Make sure you’re reaching out beyond the world of podcasting as well. Write for publications that care about your area of expertise, and make it known where readers can hear more from you. Creating short form YouTube videos (for example, an animated version of an audio segment) is another great way to get noticed across different platforms. Just make sure you embed a button linking back to your website or your newsletter signup so you can capture that interest (tutorial here).
Finally, don’t forget about your own guests! People who appear on your podcast are usually delighted to help get the word out–which is a great way to reach new pockets of people.
4. Timing is everything
Think hard about your release schedule. Weekly (or even daily) shows have a much easier time gaining traction, but you want to make sure you have a consistent product. As much as you can, plan your editorial calendar out in advance. That will allow you to start thinking about news pegs for specific episodes or reaching out ahead of time to groups and publications that might be interested in a particular topic–increasing the likelihood that your stuff will be surfaced.
Another reason to plan ahead: the New and Noteworthy section of iTunes. Beginning the day you register your feed with iTunes, Apple gives you 8 weeks in which they’ll consider featuring you prominently in the iTunes store. Having several episodes already in the feed, plus one or two ready in the wings, demonstrates that you can produce quality stuff consistently. It also means that when people stumble across your podcast, they’ll have several episodes to download, doubling your download potential early on. Apple’s team is known for being really approachable and helpful with this stuff. When you publish an episode, you can tweet to them @itunespodcasts.
5. Take control of the numbers
Podcast metrics are notoriously hard to get a grip on. But as Rekha Murthy, director of digital distribution at PRX reminded me recently, podcasters still have it infinitely better than terrestrial radio producers ever dreamed. According to founder Mark McCrery, services like Podtrac will give you not only the number of downloads, but also a sense of the gender, household income, number of children, education, and download location of your audience. And better metrics for listening behavior may also be on their way.
“Granular insights on listening are sort of the next frontier,” Murthy said. So far, Stitcher’s the only major app that will track percent completion of your episode. And though that data can only tell you about the Stitcher listening community, it may still offer some hints about which episodes are really resonating.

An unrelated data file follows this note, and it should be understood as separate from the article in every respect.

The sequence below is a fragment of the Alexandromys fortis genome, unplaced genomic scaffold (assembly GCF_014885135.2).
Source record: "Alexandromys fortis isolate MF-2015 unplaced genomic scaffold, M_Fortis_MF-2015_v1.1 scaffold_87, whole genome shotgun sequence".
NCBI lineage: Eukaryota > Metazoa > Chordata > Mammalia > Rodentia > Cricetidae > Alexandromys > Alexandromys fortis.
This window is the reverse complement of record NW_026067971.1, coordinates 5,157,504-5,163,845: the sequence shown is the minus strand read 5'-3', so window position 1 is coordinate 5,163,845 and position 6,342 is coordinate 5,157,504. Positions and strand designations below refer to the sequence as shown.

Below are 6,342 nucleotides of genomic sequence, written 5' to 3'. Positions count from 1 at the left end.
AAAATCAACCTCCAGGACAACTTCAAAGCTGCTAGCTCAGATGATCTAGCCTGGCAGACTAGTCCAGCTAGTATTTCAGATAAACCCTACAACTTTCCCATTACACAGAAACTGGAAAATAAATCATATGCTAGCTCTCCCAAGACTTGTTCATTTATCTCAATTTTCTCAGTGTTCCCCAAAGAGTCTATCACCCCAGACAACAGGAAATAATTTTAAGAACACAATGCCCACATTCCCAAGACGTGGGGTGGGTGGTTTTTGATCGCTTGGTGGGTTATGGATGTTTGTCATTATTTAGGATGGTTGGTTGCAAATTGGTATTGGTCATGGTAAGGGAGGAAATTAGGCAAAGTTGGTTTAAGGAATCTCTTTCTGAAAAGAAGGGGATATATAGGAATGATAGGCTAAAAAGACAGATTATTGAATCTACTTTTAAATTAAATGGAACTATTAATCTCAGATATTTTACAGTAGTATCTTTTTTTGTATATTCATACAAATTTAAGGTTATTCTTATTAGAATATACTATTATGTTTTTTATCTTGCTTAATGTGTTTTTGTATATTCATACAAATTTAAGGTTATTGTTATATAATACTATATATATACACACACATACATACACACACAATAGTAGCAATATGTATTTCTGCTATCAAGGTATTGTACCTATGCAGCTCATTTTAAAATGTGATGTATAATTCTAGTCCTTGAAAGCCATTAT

Rekha also advises podcasters on PRX not to waste too much time trying to get listed on 3rd party audio sites, unless listens on those sites will be reflected in their entire podcast listen numbers. My two cents? Look into Soundcloud. It’s a big community and their embedding feature is great, so it’s worthwhile to add those numbers in manually. Audiences grow in fits and spurts, so tracking your growth will help you understand what works for your show. And it’ll come in handy if the glorious day ever arrives when you are ready to monetize.
In the meantime, I’ll be right there with you. Over the last few months, I’ve been exploring some of these topics in (you guessed it!) a podcast, for the Tow Knight Center for Entrepreneurial Journalism. Listen to my latest episode — about viral audio in Zimbabwe — below.
Kristen Clark (@TheNoisyNomad) is a dedicated patron of abandoned buildings and senior centers. She’s also a multimedia producer whose video and audio work has been featured on NOVA, WNYC, Radiolab, Voices of New York, and beyond. A recent alumna of CUNY’s Graduate School of Journalism, she writes and produces from her fourth-floor fire escape in Central Harlem. Her startup project, True Everywhere, is an immersive global storytelling podcast recorded in “3D” audio. All you need is a smartphone, a pair of earbuds and a seat on a park bench or subway — and we’ll drop you directly into a kitchen or street corner on the other side of the world.